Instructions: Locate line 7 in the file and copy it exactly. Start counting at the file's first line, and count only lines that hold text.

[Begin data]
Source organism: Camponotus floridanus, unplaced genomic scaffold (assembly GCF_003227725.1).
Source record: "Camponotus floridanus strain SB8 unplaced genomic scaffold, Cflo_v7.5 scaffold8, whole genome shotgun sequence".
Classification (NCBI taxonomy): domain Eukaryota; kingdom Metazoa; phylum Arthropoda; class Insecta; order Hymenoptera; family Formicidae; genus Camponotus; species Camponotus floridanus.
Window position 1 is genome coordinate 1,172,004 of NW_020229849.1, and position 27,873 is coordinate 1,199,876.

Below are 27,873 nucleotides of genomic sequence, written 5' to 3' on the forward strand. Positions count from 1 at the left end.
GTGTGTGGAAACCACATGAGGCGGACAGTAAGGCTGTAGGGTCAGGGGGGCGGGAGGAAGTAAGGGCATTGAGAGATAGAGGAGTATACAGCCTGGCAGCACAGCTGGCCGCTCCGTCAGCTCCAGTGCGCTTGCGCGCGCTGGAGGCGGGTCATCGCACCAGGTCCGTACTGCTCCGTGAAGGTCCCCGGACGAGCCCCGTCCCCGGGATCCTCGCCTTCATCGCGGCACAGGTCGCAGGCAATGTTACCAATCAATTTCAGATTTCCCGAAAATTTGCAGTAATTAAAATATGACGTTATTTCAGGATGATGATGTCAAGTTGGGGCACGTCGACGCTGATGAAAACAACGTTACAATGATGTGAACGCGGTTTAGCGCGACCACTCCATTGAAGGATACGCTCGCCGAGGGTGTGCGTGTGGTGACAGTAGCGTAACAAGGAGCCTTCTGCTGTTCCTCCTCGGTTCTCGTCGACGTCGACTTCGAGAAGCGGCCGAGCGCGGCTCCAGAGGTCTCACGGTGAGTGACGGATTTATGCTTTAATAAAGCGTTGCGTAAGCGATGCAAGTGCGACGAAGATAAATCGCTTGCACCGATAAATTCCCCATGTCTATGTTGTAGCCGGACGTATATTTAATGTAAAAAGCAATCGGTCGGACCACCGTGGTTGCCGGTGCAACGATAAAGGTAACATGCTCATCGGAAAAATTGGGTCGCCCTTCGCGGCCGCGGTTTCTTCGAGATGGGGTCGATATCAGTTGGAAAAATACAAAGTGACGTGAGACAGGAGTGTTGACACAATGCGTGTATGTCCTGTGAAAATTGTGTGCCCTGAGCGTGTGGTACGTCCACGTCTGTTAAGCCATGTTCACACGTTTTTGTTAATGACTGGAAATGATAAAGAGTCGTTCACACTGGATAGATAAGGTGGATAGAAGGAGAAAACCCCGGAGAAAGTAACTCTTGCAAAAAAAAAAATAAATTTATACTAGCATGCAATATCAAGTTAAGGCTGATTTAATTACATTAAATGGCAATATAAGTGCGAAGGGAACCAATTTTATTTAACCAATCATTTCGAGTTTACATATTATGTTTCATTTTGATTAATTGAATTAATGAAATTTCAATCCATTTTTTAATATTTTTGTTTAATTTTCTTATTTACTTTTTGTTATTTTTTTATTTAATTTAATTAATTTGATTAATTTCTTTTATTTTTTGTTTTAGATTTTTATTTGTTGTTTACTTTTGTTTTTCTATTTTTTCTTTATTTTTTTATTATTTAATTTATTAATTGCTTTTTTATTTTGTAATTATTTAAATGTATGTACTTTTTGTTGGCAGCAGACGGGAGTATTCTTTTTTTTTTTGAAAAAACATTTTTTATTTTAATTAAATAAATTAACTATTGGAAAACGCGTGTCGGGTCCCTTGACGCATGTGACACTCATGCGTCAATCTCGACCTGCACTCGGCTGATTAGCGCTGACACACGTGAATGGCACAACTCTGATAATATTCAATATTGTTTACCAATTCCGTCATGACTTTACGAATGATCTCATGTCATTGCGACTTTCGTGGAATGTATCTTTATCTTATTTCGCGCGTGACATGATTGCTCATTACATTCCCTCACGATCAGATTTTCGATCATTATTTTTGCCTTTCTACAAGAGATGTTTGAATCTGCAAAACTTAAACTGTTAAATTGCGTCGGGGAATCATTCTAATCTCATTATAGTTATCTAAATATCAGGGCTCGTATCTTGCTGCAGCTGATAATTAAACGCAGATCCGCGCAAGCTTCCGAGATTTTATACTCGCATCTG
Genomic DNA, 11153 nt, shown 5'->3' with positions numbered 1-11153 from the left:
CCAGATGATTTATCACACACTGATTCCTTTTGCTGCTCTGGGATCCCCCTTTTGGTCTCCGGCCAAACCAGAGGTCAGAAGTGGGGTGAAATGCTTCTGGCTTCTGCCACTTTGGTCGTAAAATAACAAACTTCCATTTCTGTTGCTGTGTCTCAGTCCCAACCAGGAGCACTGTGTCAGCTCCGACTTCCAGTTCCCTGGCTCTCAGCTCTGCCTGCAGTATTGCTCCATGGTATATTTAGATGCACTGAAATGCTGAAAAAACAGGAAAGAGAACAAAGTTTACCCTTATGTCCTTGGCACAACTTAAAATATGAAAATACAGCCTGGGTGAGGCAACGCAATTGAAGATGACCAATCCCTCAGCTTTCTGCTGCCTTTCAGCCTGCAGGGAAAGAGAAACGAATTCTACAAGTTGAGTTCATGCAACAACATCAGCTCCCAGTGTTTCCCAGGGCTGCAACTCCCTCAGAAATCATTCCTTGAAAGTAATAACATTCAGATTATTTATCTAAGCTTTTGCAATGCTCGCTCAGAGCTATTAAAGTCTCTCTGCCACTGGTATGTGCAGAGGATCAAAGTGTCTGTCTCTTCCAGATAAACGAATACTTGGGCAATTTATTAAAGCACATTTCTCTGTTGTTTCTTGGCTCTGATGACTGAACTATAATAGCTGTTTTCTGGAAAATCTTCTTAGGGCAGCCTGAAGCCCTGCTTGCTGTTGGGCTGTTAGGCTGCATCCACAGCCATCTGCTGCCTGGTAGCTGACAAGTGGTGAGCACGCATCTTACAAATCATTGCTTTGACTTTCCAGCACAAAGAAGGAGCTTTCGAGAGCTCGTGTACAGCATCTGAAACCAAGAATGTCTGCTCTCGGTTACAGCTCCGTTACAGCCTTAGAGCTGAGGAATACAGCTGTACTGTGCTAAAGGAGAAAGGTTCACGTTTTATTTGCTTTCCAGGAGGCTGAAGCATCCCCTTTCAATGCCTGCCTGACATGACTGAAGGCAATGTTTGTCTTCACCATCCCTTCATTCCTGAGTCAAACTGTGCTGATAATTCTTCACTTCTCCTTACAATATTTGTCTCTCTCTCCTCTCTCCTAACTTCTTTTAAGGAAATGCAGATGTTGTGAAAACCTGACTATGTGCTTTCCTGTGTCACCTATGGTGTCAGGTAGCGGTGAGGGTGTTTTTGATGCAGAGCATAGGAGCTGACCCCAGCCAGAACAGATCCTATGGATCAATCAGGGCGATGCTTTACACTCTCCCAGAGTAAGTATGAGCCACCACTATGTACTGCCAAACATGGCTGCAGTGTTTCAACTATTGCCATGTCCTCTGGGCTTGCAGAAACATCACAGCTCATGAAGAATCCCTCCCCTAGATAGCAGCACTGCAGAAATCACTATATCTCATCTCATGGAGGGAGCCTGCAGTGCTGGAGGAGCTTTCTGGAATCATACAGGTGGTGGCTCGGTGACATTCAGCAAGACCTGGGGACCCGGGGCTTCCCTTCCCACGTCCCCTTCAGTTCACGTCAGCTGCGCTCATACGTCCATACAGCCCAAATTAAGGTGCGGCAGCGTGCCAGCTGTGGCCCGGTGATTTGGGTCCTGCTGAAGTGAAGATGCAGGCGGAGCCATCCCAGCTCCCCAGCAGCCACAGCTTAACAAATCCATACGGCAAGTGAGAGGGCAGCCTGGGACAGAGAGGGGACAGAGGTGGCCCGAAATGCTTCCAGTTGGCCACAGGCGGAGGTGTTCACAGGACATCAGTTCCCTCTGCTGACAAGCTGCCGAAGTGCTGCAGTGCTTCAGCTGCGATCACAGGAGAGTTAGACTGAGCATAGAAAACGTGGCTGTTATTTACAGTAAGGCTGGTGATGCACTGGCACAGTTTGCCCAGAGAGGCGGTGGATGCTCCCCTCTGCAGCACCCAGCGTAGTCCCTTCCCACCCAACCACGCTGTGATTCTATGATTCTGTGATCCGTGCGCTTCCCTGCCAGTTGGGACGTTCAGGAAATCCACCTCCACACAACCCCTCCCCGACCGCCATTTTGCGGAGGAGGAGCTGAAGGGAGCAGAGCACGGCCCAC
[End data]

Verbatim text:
Genomic DNA, 11153 nt, shown 5'->3' with positions numbered 1-11153 from the left: